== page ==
We were asked on Facebook, "are the maps legible?" We answered...

Design for people / June 2015 / Research Associate: Hriday Gami 

Yes, the maps are legible but users might face readability issues while reading them at stations. Those issues are not errors, but are a result of contextual constraints. Readability is different from legibility. Readability depends on various factors such as typography, layout and context specific parameters such as viewing angle, viewing distance, and lighting conditions.

To begin with, let’s understand readability and how is it different from legibility?

Readability is the ease with which the user can read the text. It is distinguished from legibility which is a measure of how easily individual letters or characters can be distinguished from each other.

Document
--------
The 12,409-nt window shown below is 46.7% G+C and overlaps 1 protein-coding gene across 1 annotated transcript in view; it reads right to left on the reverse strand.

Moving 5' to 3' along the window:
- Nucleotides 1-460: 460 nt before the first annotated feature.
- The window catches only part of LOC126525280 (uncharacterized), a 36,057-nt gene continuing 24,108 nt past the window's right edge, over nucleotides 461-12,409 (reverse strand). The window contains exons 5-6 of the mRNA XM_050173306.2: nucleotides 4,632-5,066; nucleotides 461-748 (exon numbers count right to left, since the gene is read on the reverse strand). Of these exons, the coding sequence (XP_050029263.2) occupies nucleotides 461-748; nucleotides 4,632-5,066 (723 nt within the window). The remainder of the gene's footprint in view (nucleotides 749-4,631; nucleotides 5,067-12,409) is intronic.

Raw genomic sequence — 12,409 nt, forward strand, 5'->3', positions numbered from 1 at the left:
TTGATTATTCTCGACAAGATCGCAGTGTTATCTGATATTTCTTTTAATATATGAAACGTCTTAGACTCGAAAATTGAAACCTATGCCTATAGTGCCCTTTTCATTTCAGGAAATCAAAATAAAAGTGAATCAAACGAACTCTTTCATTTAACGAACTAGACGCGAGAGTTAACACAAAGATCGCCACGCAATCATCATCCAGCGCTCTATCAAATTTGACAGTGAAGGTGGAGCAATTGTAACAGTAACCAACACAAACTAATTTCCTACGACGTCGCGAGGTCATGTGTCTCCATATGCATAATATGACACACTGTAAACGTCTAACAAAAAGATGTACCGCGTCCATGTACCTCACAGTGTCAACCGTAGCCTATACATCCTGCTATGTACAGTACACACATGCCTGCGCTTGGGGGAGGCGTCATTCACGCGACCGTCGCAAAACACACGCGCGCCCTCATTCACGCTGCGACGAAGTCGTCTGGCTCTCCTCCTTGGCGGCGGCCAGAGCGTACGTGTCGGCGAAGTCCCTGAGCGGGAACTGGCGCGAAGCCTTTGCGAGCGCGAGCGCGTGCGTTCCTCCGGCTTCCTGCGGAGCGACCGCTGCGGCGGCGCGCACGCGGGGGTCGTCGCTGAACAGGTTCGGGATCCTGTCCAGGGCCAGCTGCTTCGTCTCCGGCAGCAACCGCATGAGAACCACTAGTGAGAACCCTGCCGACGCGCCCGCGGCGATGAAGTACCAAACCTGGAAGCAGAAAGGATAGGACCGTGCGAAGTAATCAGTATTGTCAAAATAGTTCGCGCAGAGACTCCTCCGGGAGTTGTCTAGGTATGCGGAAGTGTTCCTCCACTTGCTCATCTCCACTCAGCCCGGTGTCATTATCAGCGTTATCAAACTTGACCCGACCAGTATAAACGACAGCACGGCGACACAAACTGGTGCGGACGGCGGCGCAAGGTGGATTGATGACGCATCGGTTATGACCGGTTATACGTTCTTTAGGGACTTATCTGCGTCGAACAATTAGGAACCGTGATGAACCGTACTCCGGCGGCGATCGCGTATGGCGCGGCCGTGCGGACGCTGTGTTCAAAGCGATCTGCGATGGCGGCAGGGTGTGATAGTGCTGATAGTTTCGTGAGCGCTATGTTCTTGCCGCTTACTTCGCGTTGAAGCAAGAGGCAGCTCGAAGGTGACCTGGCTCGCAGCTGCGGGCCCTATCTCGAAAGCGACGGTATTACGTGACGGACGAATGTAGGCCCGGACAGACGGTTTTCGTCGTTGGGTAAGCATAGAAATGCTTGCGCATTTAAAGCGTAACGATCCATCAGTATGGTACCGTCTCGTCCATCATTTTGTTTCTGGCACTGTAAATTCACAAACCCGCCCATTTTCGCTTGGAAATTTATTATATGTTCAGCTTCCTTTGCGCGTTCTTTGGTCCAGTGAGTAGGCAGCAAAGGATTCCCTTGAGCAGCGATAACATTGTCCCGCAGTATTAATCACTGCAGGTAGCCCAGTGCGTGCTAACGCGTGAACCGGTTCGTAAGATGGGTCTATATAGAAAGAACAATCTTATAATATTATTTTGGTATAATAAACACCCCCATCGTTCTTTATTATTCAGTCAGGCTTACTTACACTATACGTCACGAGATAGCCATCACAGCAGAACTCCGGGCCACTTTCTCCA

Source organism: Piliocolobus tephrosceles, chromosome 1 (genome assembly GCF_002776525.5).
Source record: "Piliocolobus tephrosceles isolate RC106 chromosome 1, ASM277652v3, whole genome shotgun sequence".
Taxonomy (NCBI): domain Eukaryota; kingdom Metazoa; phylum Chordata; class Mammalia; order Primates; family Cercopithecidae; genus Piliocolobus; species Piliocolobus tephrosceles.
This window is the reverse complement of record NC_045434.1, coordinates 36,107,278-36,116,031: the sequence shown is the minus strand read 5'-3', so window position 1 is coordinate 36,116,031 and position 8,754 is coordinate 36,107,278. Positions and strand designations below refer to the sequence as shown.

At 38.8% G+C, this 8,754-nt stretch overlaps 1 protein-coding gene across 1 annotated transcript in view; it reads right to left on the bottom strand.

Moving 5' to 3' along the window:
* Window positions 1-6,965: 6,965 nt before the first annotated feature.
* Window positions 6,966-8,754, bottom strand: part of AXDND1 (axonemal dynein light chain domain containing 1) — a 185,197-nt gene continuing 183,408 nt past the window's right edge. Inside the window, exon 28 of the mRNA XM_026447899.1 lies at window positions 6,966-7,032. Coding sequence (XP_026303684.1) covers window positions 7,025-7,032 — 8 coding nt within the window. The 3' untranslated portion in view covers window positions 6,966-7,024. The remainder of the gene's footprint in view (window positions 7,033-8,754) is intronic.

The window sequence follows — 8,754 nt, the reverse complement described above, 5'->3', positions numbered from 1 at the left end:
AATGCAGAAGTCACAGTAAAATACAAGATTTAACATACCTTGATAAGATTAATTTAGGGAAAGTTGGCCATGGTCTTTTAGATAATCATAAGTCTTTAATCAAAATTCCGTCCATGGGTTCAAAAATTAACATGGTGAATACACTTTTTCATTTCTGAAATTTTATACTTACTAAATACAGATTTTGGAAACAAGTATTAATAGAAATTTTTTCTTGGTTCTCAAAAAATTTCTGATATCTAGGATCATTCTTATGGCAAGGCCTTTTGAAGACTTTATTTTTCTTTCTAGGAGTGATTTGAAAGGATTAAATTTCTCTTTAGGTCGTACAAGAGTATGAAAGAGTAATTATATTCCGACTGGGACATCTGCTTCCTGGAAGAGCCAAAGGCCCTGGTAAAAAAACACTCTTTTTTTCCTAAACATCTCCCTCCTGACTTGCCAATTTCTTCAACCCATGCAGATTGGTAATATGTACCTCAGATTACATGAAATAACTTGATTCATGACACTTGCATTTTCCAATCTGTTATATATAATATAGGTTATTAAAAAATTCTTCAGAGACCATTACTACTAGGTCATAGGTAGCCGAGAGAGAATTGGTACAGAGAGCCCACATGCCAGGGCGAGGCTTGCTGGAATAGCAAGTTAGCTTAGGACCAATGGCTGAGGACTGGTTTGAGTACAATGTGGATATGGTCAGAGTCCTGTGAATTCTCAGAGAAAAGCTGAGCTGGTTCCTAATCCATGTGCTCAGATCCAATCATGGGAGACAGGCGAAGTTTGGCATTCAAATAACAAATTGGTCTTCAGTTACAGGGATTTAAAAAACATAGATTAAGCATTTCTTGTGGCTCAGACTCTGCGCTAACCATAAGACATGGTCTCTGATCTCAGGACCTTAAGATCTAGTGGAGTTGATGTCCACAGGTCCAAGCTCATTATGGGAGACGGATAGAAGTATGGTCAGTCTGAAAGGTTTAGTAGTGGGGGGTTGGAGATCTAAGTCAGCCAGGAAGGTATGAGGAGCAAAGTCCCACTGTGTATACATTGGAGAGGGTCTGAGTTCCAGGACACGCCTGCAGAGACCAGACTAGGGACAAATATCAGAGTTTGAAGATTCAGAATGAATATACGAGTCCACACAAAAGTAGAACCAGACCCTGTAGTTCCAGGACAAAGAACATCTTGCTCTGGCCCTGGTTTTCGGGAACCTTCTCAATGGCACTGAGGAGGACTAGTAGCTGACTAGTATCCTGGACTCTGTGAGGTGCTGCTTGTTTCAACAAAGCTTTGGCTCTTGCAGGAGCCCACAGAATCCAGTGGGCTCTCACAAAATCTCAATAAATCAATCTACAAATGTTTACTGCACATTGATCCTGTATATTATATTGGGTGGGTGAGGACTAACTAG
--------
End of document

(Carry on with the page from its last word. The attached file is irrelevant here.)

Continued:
Typographic decisions affect readability to a large extent. The typeface used, text size, letter spacing, line height, line spacing, and line length together determine the readability of the text. Since the map does not consist of sentences and paragraphs; line height, line spacing and line length are factors that do not hinder the readability of the map. The typeface used for the English MRM is Myriad Pro, which is regarded as an extremely legible typeface. Apart from these visual factors readability depends as much on the grammar and vocabulary used in the text. Since the MRM contains only the names of stations (no sentences, therefore no grammar), these factors also do not affect the readability of the map. 

Then what are the other factors that affect readability?

The issue of readability of the map is context specific. Once the map is printed, mounted and installed at the stations, a whole new set of site specific factors begin to affect the readability of the map and these factors affect almost all print media displayed in public spaces. Viewing distance, viewing angle and lighting conditions at the location of installation are the different variables that affect readability of the maps at the stations.